Dubai’s Health Insurance Law grants powers to Dubai health Authority for regulating the health insurance sector, but the scope and depth of theses powers in relation to fraud prevention are vague. There is a need for publicly available policies and procedures on health insurance fraud, as health consumers may be perpetrators of fraud or find themselves as unwilling participants in fraudulent activities. Procedures for claims need to be properly spelt out. The electronic claims and coding of claims is an important first step already effectively implemented by Dubai health authority. In determining fraud, multiple approaches, including prospective audits and site inspections are usually required and some of these activities are best contracted to competent third part agencies with international experience in health insurance fraud prevention. Accredited health insurance companies in Dubai should also be encouraged to contribute to the formation of a central body for fraud prevention.

Health literacy is an important strategy for fraud prevention in Dubai. Insured health consumers need to be aware of their rights and obligations and report suspicious billing practices. This is especially important for expatriate manual workers who have no prior experience with health insurance operations. White collar workers who have generous insurance schemes may also be unwitting accessories of health care fraud if they are deceived into authorizing bogus insurance claims. Health literacy should utilize multiple channels, including the Dubai Health Authority website, to educate the public about health insurance processes, rights and obligations. In the spirit of transparency, annual compliance case studies, similar to that of Medicare Australia [35] should be published to educate stakeholders about progress, trends and sanctions in relation to health insurance fraud.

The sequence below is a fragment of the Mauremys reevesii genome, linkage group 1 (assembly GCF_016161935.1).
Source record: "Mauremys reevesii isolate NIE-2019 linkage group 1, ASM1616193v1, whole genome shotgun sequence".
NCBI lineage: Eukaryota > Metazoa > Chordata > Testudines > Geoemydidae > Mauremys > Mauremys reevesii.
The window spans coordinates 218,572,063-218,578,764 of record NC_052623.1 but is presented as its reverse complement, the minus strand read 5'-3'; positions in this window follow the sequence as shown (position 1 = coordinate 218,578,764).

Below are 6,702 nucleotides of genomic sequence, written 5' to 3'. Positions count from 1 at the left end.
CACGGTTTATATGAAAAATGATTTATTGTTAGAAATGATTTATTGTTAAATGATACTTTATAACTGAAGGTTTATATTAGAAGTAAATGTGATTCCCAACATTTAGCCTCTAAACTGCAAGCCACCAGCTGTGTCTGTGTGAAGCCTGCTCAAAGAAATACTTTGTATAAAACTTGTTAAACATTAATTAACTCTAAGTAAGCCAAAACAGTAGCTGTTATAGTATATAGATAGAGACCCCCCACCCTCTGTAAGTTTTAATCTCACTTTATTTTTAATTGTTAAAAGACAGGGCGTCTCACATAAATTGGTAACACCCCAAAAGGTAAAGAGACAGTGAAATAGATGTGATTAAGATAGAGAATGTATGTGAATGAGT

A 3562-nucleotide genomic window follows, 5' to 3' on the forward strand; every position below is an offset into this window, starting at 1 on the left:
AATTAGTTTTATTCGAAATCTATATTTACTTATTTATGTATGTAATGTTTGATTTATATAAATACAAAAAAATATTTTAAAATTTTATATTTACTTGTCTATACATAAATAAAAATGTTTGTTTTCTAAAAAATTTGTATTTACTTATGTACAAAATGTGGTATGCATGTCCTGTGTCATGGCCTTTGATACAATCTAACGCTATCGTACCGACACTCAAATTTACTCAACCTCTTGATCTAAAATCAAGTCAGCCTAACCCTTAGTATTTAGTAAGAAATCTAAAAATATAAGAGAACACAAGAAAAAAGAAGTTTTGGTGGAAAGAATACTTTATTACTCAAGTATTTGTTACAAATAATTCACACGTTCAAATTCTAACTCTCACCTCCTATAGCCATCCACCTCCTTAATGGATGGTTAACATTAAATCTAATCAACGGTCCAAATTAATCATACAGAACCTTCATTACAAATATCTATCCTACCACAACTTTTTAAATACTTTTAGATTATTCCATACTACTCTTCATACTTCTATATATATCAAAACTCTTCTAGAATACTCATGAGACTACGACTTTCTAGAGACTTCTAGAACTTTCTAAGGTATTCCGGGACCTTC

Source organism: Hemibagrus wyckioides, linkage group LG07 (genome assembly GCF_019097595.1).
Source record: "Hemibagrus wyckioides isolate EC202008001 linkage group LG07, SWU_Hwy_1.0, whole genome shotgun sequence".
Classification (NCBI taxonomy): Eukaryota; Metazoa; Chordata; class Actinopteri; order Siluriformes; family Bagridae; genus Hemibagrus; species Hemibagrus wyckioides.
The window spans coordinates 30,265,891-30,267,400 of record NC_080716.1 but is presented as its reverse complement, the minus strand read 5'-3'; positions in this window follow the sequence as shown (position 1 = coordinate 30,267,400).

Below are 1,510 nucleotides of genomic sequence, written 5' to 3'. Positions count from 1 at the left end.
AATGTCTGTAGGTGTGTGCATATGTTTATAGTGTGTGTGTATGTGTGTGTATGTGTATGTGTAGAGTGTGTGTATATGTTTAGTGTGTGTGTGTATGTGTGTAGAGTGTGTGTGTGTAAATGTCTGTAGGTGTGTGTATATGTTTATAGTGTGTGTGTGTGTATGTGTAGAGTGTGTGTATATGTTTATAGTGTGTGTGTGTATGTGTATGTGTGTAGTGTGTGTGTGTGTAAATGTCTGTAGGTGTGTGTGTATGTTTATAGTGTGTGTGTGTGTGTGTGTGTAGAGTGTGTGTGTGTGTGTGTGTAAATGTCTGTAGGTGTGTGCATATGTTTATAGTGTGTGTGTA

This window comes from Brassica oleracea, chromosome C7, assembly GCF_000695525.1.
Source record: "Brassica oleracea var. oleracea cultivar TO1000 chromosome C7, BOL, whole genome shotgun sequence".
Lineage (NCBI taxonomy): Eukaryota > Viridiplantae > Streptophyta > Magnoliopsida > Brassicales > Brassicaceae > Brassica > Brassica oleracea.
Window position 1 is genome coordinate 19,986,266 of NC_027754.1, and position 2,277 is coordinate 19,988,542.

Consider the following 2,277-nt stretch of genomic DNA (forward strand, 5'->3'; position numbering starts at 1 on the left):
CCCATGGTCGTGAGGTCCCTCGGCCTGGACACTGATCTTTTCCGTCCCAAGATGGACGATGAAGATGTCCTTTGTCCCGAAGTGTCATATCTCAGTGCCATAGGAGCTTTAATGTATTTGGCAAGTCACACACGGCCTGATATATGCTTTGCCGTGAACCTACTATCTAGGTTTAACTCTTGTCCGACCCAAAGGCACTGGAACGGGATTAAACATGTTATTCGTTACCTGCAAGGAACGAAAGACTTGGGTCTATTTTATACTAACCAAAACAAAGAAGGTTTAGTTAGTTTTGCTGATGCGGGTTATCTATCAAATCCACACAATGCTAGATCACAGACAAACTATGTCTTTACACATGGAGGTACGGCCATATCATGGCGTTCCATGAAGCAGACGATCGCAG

Conclusion

Improving efficiency and financial sustainability of health systems implies narrowing the imbalance between the obligations that a health system has in respect of entitlements and instituted rights on the one hand and its ability to meet those obligations on a continuing basis on the other. Threats to financial sustainability of health services is characterized by increases in health spending that due to factors that affect demand and supply of health services, such as technological advances and heightened consumer expectations; resource constraints exemplified by health spending rising steeply as a proportion of GDP. In UAE, measures being put in place to ensure the efficiency and sustainability of health services are paying dividends, but there is ample room for improvement.

With the ongoing implementation of Dubai’s mandatory health insurance scheme comes a requirement to institute appropriate procedures to tackle health insurance fraud, which is estimated to add about 10% in insurance premium charges and make health insurance expensive for many. The current regulatory environment in Dubai is so far not developed enough to address the complexity of professional and opportunistic fraud, particularly in the private health care sector. A risk management approach is a useful overarching framework for developing the organizational structures, workforce, data analytics systems and processes for effective health insurance prevention. As health consumers may be active or unwitting perpetrators of health insurance fraud, it is important that the Dubai Health Authority shares its policies and procedures with consumers by making such documents accessible on its web site. Health literacy among consumers is another aspect of the health insurance fraud prevention equation that requires urgent attention. Given that health care professionals in the United States are the biggest contributors to health care fraud losses, ethics training for Dubai’s health care professionals may require updating to incorporate the private sector health professionals and emphasize the need to avoid acts that tantamount to health insurance abuse or fraud.

References